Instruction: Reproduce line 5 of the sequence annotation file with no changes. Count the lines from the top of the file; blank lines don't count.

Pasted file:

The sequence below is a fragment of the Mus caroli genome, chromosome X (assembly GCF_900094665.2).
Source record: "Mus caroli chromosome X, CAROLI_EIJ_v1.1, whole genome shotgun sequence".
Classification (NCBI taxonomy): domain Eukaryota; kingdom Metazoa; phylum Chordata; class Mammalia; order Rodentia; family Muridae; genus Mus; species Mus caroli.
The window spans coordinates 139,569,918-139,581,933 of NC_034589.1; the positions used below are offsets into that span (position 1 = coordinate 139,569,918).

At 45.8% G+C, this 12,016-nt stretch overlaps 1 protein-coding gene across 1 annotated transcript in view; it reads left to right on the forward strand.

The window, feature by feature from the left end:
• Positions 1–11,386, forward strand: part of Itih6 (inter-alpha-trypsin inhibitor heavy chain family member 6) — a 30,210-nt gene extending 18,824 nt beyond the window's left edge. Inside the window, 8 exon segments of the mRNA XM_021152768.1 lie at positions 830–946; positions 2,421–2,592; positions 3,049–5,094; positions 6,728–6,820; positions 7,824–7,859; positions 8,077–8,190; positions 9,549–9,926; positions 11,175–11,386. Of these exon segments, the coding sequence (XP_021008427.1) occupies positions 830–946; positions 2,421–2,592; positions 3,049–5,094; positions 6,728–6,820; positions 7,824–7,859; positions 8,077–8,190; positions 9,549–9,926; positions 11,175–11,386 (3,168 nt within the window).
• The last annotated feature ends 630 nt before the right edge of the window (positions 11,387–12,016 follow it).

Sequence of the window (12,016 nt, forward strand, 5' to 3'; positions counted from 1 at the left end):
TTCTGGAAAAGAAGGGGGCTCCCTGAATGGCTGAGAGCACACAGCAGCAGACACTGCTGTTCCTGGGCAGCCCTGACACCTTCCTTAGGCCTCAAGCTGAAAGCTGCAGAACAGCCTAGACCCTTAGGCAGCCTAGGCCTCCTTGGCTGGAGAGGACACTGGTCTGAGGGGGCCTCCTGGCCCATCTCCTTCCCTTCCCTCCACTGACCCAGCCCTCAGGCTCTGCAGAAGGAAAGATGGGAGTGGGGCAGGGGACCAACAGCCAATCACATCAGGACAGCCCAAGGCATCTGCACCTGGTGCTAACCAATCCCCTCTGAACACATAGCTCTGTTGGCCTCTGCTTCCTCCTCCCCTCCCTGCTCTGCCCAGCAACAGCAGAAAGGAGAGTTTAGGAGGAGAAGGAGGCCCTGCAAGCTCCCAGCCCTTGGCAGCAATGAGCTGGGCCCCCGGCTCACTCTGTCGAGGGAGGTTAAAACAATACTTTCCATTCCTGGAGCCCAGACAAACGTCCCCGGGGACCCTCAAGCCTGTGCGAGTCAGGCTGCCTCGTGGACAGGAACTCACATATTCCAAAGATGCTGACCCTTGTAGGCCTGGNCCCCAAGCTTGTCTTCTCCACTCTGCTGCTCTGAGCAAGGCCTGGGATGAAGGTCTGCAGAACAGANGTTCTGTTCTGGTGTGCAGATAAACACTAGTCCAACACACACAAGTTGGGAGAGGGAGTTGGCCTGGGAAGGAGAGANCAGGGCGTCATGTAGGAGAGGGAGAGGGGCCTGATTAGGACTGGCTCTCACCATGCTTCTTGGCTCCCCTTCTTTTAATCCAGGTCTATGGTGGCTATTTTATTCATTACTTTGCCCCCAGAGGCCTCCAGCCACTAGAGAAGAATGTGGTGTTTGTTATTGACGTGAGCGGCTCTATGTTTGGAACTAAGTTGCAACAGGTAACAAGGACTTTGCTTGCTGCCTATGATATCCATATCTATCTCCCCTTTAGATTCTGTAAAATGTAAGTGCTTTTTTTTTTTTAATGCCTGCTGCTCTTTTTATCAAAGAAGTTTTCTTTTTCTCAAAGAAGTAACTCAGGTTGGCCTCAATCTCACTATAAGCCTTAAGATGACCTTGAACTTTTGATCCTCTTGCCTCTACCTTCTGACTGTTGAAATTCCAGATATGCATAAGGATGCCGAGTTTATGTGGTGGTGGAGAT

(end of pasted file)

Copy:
At 45.8% G+C, this 12,016-nt stretch overlaps 1 protein-coding gene across 1 annotated transcript in view; it reads left to right on the forward strand.